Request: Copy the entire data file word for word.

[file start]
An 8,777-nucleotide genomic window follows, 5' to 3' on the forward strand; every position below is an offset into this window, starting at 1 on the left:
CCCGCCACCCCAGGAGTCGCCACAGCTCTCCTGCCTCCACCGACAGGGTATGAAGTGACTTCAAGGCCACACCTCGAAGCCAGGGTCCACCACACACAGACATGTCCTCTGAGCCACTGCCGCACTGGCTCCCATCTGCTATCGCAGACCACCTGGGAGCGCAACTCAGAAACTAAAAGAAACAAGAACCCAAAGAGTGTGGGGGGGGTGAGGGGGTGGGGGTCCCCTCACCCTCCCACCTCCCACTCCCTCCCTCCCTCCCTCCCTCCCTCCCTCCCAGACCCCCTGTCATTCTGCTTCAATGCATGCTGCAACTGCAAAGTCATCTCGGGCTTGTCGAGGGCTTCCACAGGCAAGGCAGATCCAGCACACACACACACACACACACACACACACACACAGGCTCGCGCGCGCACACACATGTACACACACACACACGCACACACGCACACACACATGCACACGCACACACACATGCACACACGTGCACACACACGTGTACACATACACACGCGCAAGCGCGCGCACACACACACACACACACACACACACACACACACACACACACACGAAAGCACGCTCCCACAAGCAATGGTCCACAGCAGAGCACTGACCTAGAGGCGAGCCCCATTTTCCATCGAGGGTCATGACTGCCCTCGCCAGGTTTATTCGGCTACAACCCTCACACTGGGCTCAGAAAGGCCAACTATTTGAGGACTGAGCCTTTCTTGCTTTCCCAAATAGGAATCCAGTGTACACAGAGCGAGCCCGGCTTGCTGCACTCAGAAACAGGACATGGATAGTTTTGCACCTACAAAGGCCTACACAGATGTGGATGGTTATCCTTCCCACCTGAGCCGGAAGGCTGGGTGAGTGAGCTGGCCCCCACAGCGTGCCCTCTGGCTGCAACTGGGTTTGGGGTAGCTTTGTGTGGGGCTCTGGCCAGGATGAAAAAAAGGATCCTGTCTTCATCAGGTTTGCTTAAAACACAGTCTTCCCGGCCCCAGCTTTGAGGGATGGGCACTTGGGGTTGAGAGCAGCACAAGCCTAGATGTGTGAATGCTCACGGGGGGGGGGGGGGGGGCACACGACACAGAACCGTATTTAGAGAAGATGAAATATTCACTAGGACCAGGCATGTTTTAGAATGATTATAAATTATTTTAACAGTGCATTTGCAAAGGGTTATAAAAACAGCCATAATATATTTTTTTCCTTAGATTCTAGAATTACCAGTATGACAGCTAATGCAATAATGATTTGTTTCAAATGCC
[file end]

An 8,777-nucleotide genomic window follows, 5' to 3' on the forward strand; every position below is an offset into this window, starting at 1 on the left:
CCCGCCACCCCAGGAGTCGCCACAGCTCTCCTGCCTCCACCGACAGGGTATGAAGTGACTTCAAGGCCACACCTCGAAGCCAGGGTCCACCACACACAGACATGTCCTCTGAGCCACTGCCGCACTGGCTCCCATCTGCTATCGCAGACCACCTGGGAGCGCAACTCAGAAACTAAAAGAAACAAGAACCCAAAGAGTGTGGGGGGGGTGAGGGGGTGGGGGTCCCCTCACCCTCCCACCTCCCACTCCCTCCCTCCCTCCCTCCCTCCCTCCCTCCCAGACCCCCTGTCATTCTGCTTCAATGCATGCTGCAACTGCAAAGTCATCTCGGGCTTGTCGAGGGCTTCCACAGGCAAGGCAGATCCAGCACACACACACACACACACACACACACACACACAGGCTCGCGCGCGCACACACATGTACACACACACACACGCACACACGCACACACACATGCACACGCACACACACATGCACACACGTGCACACACACGTGTACACATACACACGCGCAAGCGCGCGCACACACACACACACACACACACACACACACACACACACACACACGAAAGCACGCTCCCACAAGCAATGGTCCACAGCAGAGCACTGACCTAGAGGCGAGCCCCATTTTCCATCGAGGGTCATGACTGCCCTCGCCAGGTTTATTCGGCTACAACCCTCACACTGGGCTCAGAAAGGCCAACTATTTGAGGACTGAGCCTTTCTTGCTTTCCCAAATAGGAATCCAGTGTACACAGAGCGAGCCCGGCTTGCTGCACTCAGAAACAGGACATGGATAGTTTTGCACCTACAAAGGCCTACACAGATGTGGATGGTTATCCTTCCCACCTGAGCCGGAAGGCTGGGTGAGTGAGCTGGCCCCCACAGCGTGCCCTCTGGCTGCAACTGGGTTTGGGGTAGCTTTGTGTGGGGCTCTGGCCAGGATGAAAAAAAGGATCCTGTCTTCATCAGGTTTGCTTAAAACACAGTCTTCCCGGCCCCAGCTTTGAGGGATGGGCACTTGGGGTTGAGAGCAGCACAAGCCTAGATGTGTGAATGCTCACGGGGGGGGGGGGGGGGGCACACGACACAGAACCGTATTTAGAGAAGATGAAATATTCACTAGGACCAGGCATGTTTTAGAATGATTATAAATTATTTTAACAGTGCATTTGCAAAGGGTTATAAAAACAGCCATAATATATTTTTTTCCTTAGATTCTAGAATTACCAGTATGACAGCTAATGCAATAATGATTTGTTTCAAATGCC